We had a little earthquake today. As one of the eighth grade boys said, "We eat earthquakes for lunch." Yes, we do.
Dear Sister Mary Martha,
My protestant friend invited me to join her bible study group. I've been going for several months now and I enjoy the bible study and the prayers. However, anytime time I mention anything remotely Catholic they all go quiet and wait for me to finish and then have no comment. Until last week when I mentioned the Immaculate Conception of Mary and one woman sat bolt upright and said "I've never read that story!" The group leader told her it wasn't in the bible and that is was Catholic Doctrine. I didn't know how to defend this (I do know now as I came home and studied!). Should I keep going to this study? I've been praying about God's will. Am I sinning by going? During this same evening someone talked about praying to God about getting a parking space. I told her we catholics have a saint for that!
I was met with strange looks and no comments.
We do have a saint for that! St. Boniface. And if you want to be able to drive your car into that parking space, St. Frances Cabrini, the patron saint of keeping your old car in running condition.
But the separated brethren just have a nonsensical problem with asking saints to pray for us. That's because they believe that we pray to saints. If that was true, they would be correct. But it isn't true, so they are not.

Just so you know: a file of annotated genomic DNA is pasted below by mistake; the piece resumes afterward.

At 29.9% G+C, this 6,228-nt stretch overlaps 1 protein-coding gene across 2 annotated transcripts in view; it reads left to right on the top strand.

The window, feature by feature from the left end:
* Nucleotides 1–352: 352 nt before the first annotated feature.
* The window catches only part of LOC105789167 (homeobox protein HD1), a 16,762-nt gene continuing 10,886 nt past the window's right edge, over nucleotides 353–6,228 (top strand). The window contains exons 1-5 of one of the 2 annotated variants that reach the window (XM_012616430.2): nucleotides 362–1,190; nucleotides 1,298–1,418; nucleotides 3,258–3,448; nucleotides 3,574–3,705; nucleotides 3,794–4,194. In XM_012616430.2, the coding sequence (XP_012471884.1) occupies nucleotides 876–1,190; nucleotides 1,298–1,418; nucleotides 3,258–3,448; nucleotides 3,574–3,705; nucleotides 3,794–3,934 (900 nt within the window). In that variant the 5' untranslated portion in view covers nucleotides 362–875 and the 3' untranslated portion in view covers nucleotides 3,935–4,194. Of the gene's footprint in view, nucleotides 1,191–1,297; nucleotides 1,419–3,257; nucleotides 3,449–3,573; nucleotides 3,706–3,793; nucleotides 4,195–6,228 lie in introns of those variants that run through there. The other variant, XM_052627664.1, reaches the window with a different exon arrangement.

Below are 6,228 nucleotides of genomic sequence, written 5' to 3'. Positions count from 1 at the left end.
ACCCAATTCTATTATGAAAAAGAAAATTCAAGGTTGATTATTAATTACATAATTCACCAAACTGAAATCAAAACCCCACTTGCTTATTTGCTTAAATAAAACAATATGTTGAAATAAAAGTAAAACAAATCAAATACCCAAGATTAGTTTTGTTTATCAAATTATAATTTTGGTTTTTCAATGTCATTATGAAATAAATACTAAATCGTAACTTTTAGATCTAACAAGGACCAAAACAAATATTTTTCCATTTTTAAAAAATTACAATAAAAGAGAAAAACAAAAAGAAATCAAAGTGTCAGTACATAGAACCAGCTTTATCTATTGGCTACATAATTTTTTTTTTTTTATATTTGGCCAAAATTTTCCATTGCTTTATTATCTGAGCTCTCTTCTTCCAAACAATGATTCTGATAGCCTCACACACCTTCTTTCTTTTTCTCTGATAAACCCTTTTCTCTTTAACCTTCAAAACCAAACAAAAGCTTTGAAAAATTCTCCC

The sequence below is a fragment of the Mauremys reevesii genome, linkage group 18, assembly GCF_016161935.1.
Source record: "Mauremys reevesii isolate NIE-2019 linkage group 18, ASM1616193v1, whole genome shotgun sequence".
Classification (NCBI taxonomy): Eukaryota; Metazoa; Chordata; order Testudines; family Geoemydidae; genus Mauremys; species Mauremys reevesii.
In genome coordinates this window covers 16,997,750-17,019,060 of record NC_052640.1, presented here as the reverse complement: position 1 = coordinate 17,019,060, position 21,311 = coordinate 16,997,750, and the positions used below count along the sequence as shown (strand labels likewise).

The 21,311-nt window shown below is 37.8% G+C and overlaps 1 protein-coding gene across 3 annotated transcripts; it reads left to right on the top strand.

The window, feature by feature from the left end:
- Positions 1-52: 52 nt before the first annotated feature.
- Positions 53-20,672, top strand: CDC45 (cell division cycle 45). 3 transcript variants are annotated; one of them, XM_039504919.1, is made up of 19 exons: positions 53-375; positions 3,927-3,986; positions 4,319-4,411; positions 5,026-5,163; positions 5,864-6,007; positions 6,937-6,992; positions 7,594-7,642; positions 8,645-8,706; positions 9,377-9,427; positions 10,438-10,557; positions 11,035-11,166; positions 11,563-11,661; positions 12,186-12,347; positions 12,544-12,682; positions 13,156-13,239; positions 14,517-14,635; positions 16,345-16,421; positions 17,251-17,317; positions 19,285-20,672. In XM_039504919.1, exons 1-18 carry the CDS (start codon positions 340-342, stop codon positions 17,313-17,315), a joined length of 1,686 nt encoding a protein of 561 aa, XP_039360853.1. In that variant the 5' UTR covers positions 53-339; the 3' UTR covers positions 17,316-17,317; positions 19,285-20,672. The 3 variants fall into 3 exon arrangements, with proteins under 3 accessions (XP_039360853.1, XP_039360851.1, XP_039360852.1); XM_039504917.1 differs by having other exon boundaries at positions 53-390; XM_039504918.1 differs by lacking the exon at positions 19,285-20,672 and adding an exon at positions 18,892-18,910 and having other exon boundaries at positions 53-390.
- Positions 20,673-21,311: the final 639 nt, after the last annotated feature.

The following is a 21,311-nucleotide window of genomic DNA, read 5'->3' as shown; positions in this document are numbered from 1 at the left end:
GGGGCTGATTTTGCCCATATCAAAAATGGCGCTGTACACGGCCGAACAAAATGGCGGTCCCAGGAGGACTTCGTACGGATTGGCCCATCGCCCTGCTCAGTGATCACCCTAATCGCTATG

When we ask saints for help, the help we are requesting is their prayers in our behalf. As far as I know, the separated brethren, like Catholics, run around asking people to pray for them on a daily basis. But saints, people who exhibited heroic virtue, are off limits? To me, that merits a strange look.
I understand that you might not have wanted to pipe up with "What're you lookin' at? Don't you ask people to pray for you all the time? I ask you and people who are sitting around with Jesus in Heaven to pray for me. I'm smart that way. So just real those eyeballs back in."
But, maybe at some point, you might want to raise your little paddy paw and say, "You know the other day when I mentioned having a saint for parking? You don't think I was actually praying to someone, right? Because when we ask a saint for help with anything, we're just asking them to pray for us, the same way I would ask you to pray for me. And I might actually say to you, 'pray I get a parking spot.'"
Which brings me to your actual question: is it a sin to go to this class?
It could be. Some would argue that maybe it's not a good idea, as it could sway or confuse you. That's a valid argument.
I feel that it could actually enhance your Catholic faith. I find that when I look into the belief systems and roots of many denominations, I merely breath a sigh of relief. Not only do we belong to the One True Church, we can play cards, drink and dance. Our dolls can have faces and our clothes can have zippers. We have an army of people in Heaven praying for us along with an army of people on earth who are joining them. And we have a really pretty mom.
Should you find yourself being swayed away from the Catholic Church and you stay in the class, that would be a sin because you are intentionally doing something that is undermining your faith. But it sounds to me that the opposite is true. Now you know all about the Immaculate Conception, for example.